HIV-2 protease polymorphisms that correspond to HIV-1 mutations known to confer PI resistance in HIV-1 or have been described in HIV-2-infected individuals treated with PIs are shown in Fig. 1. There were HIV-2 polymorphisms at sites of predicted HIV-1 PI major resistance: V32V/I, L33V/I, M46I/T, I47V, l76M, and V82I/T, as well as polymorphisms at other associated HIV-1 resistance sites: L10V/A, G16G/E, K20V, E34A/T, M36I, K43S/R, Q58E, D60K, I62V, I64I/V, H69K/R, A71V, G73A, V77T/I, V82I, I85F, and I93L. Two subjects had PR mutations (T77I and I64V) found in genital tract samples that were not found in PBMCs (Fig. 1). One subject (MIN 3473) had the HIV-2 reverse transcriptase M184I mutation in CVL DNA (1 of 8 clones) but not CVL RNA (16 clones) or PBMCs (10 clones); although the clone containing the M184I resistance clustered with other RT sequences from MIN3473, it was truncated at amino acid position 238, unusually divergent, but without significant evidence of APOBEC-induced hypermutation using Hypermute 2.0 (http://www.hiv.lanl.gov/content/hivdb/HYPERMUT/hypermut.html) (see Fig. 2). Mutation M184I is known to confer 3TC/FTC resistance in HIV-1 and HIV-2. In another subject (MIN 652), the RT A62V mutation was also found in CVL-RNA (1 of 15 clones) but not CVL-DNA (25 clones) or PBMCs (14 clones) (Fig. 2). A62V is associated with multinucleoside resistance caused by Q151M and the 69-insertion complex in HIV-1; its effect alone and in HIV-2 is unknown.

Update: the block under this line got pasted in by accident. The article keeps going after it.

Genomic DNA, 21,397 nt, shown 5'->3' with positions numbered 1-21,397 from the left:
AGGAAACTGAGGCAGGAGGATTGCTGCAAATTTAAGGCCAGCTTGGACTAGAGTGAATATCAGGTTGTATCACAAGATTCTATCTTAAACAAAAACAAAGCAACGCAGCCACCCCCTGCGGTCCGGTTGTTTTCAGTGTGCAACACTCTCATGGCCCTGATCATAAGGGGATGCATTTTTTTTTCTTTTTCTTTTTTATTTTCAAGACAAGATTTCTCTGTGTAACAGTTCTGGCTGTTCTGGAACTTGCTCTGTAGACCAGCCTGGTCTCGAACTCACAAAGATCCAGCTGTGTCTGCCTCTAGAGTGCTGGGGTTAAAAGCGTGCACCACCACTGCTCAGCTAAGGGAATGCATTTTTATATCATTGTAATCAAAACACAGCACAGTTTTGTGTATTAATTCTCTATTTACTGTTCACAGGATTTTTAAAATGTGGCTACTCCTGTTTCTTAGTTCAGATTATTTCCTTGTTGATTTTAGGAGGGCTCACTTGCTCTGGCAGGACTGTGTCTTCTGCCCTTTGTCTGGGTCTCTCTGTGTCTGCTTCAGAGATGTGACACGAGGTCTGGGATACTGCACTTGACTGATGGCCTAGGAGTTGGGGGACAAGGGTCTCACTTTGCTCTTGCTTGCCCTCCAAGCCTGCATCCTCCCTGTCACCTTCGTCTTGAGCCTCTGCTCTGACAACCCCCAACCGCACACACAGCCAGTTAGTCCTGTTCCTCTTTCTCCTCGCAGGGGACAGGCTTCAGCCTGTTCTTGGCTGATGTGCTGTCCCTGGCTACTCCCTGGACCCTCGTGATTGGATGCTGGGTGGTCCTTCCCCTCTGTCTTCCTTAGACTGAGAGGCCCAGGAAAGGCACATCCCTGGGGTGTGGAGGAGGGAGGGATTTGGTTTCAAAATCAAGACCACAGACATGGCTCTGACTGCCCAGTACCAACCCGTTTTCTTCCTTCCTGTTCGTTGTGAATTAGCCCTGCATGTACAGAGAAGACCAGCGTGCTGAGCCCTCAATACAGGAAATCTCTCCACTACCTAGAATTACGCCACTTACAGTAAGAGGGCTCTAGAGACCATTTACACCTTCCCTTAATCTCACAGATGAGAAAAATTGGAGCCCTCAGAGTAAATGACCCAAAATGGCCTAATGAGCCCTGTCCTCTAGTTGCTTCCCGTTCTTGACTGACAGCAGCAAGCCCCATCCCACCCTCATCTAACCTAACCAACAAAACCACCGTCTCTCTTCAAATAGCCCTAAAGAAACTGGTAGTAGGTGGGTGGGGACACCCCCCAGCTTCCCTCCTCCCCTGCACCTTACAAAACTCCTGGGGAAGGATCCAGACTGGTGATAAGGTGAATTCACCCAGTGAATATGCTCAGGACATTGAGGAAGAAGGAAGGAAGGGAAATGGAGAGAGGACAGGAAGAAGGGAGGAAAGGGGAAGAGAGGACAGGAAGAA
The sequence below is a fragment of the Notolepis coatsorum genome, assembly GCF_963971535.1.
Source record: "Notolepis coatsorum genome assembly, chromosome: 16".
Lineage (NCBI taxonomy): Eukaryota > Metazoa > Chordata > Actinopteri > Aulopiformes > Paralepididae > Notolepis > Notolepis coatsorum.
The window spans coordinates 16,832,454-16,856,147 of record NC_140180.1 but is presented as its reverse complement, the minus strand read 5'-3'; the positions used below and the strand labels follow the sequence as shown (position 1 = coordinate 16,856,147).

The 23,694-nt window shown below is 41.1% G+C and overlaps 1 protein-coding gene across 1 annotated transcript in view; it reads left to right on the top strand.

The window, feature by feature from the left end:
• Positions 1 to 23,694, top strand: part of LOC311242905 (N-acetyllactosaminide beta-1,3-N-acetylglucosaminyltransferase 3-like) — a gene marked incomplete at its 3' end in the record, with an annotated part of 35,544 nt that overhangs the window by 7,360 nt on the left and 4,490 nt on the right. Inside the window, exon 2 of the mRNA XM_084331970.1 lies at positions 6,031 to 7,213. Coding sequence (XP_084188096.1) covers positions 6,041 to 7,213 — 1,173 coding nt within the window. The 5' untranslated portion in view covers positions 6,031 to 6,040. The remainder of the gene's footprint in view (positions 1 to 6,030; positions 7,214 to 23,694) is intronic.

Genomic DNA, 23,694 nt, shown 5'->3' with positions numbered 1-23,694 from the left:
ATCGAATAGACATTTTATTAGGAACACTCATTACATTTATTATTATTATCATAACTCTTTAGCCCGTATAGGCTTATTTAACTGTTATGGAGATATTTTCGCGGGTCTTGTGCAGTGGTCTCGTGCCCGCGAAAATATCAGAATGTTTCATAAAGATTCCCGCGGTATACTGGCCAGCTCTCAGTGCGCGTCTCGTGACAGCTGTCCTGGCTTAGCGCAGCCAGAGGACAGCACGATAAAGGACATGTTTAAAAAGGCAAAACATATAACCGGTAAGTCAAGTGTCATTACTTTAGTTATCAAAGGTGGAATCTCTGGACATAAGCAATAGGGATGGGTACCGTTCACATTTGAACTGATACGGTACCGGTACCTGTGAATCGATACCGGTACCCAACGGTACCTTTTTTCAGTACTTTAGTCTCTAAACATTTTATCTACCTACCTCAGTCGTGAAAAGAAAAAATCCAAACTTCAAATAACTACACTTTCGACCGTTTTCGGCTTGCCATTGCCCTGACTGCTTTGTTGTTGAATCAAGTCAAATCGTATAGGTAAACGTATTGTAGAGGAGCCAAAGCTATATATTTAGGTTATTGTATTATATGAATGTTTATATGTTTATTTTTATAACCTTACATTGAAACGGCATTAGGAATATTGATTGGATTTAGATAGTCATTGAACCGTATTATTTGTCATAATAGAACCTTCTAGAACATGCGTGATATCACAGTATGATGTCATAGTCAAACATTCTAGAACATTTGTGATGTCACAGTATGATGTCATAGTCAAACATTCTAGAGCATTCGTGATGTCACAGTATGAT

FIG. 1.
HIV protease sequences (amino acids 1–99) from HIV-1 (HXB2), HIV-2 (ROD), and subject's PBMCs (HIV-2 DNA) and genital tract [cervicovaginal lavage (CVL) cell-associated HIV-2 DNA (CVL-DNA) and genital secretion-associated HIV-2 RNA (CVL-RNA)]. ...
FIG. 2.
Maximum-likelihood phylogenetic tree of HIV-2 RT sequences from PBMCs, CVL-RNA, and CVL-DNA from four ARV-naive females. Potential ARV resistance mutations (M184I, A62V) found in CVL of two subjects are shown. Inset: Example of Slatkin–Maddison ...

To further assess potential differences between viral variants in the PBMCs and genital tract we used phylogenetic analyses and Slatkin–Maddison tests to quantify potential compartmentalization in HIV-2 sequences [PR, RT and Env (C2-V5)] obtained from blood (PBMCs) and the genital tract [CVL-DNA (cell-associated virus) and CVL-RNA (cell-free virus) (Table 3)]. Using the Slatkin–Maddison test to assess for compartmentalization only one subject (MIN1974) had evidence for segregation of sequences (RT) between the PBMCs and genital tract (see Fig. 2 and Table 3).